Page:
What is a Trust?

A trust is a special fiduciary arrangement that allows a third party, known as a “trustee,” to hold assets on behalf of a beneficiary. Trusts are flexible and can be arranged in a variety of ways to specify exactly how and when the assets will pass to the beneficiary. Traditionally, a trust is used for minimizing estate taxes. However, it can offer other benefits and serve as part of a well-crafted estate plan. Trusts typically avoid probate, so the beneficiary can gain access to these assets more quickly than if they are transferred using a will. Assets in a trust that pass outside of probate will also save time, court fees, and potentially reduce estate taxes. Trusts also offer other benefits including:

Giving You Control of Your Wealth – With a trust you can specify the terms precisely, giving you control of when and to whom any distributions will be made. You also have the option of setting up a revocable trust so that the assets remain accessible to you while you are alive, but designate to whom the remaining assets will pass to after your death.

Protection of Your Legacy – A trust can also help protect your estate from your heirs’ creditors or from those who are not good at money management. For example, if you have children you can state that assets in the trust are not accessible until they turn 30 years old

Privacy and Probate Savings – Because probate is a matter of public record, you may be able to protect your privacy with a trust. A trust could allow your assets to pass outside of probate and remain private. This may also reduce the amount of court fees and taxes.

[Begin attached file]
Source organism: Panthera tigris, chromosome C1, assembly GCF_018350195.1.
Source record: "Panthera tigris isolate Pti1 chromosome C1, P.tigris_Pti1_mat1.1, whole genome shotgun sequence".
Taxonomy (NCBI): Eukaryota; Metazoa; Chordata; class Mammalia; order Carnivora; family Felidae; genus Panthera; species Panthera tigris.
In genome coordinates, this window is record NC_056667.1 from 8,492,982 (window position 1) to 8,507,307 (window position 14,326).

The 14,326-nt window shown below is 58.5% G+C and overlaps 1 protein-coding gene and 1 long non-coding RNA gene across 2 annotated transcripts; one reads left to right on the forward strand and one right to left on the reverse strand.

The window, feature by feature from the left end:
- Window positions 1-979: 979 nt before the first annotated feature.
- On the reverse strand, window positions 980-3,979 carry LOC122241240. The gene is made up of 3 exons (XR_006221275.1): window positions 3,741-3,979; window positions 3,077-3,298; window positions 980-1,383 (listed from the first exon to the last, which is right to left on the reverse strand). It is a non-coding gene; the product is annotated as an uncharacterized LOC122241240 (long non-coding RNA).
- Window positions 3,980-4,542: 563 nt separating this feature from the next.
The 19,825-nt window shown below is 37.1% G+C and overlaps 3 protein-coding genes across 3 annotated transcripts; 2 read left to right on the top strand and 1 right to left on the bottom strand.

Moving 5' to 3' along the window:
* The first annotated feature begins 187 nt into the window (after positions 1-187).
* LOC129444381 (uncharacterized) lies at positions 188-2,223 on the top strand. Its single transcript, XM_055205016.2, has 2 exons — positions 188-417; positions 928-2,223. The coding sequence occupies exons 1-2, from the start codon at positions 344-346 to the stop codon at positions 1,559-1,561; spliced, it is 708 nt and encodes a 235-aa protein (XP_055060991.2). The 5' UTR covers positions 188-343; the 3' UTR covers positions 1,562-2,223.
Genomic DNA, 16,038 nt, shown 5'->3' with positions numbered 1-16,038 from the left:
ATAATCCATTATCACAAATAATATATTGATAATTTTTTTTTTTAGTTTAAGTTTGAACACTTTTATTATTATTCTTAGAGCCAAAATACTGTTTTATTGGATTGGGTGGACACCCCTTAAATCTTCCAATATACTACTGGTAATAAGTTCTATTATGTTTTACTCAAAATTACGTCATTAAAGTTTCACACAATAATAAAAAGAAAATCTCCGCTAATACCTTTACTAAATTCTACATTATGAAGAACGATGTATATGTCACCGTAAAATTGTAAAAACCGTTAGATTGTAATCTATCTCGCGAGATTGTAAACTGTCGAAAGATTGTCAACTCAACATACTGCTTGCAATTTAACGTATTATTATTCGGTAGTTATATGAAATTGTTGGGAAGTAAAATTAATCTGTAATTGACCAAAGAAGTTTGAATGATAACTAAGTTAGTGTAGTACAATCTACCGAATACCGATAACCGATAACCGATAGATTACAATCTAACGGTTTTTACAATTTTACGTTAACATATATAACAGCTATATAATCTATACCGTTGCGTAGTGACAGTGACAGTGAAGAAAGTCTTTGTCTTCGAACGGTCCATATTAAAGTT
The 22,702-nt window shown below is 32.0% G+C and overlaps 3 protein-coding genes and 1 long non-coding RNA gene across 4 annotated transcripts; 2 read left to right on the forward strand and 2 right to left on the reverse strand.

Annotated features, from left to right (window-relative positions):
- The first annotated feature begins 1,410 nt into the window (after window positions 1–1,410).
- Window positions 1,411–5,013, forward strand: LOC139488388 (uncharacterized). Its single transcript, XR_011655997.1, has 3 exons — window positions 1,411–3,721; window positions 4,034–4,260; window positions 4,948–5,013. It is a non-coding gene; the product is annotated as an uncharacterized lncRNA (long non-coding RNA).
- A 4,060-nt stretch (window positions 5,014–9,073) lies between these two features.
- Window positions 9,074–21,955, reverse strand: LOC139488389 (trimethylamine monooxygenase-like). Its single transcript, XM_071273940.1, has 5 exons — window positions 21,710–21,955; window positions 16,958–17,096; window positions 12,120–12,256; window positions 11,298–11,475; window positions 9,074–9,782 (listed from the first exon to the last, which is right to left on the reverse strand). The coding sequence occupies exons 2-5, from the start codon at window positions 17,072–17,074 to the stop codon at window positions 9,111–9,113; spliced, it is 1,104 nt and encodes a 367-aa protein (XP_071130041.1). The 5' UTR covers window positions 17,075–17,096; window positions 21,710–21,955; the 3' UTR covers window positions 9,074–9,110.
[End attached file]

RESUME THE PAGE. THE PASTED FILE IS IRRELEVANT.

When you are looking for the best way to assign assets to your loved ones, charities or other beneficiaries after your death, we recommend that you speak to a qualified attorney to assess your specific situation.

How Can an Appraiser Help Me Create a Trust?

Real estate appraisals are needed for many situations related to trusts including tax planning purposes prior to death and for settling an estate after death. TCO APPRAISALS has years of experience in providing accurate assessments for your largest assets – real property. We can work with your financial professional to make sure that they get an accurate assessment of your property so that you can move forward in the process.

Are There Different Types of Trusts?

There are many different types of trusts.  Listed below are the most popular trusts each pertinent to specific situations:

Marital / “A” Trust – This type of trust is designed to provide benefits to a surviving spouse.

Bypass / “B” Trust – Also known as the “credit shelter trust,” this type of trust is established to bypass the surviving spouse’s estate so the spouse can receive federal estate tax exemption.

Testamentary Trust – This type of trust is outlined in a will and created through the will after death. Funds are subject to probate and transfer taxes.

Charitable Lead Trust – This type of trust allows certain benefits to go to a charity with the remainder going to your beneficiaries.

Generation-Skipping Trust – With this type of trust, assets can be distributed to grandchildren or later generations without incurring a generation-skipping tax or estate taxes when your children die.

Qualified Terminable Interest Property (QTIP) Trust – This type of trust provides income to a surviving spouse. When the spouse dies, the remaining assets will go to additional beneficiaries who are named by the deceased.

We recommend you consult with an attorney, Certified Public Accountant (CPA) or another financial professional specific to your circumstances. Depending upon your situation they may advise you to get an appraisal for a trust.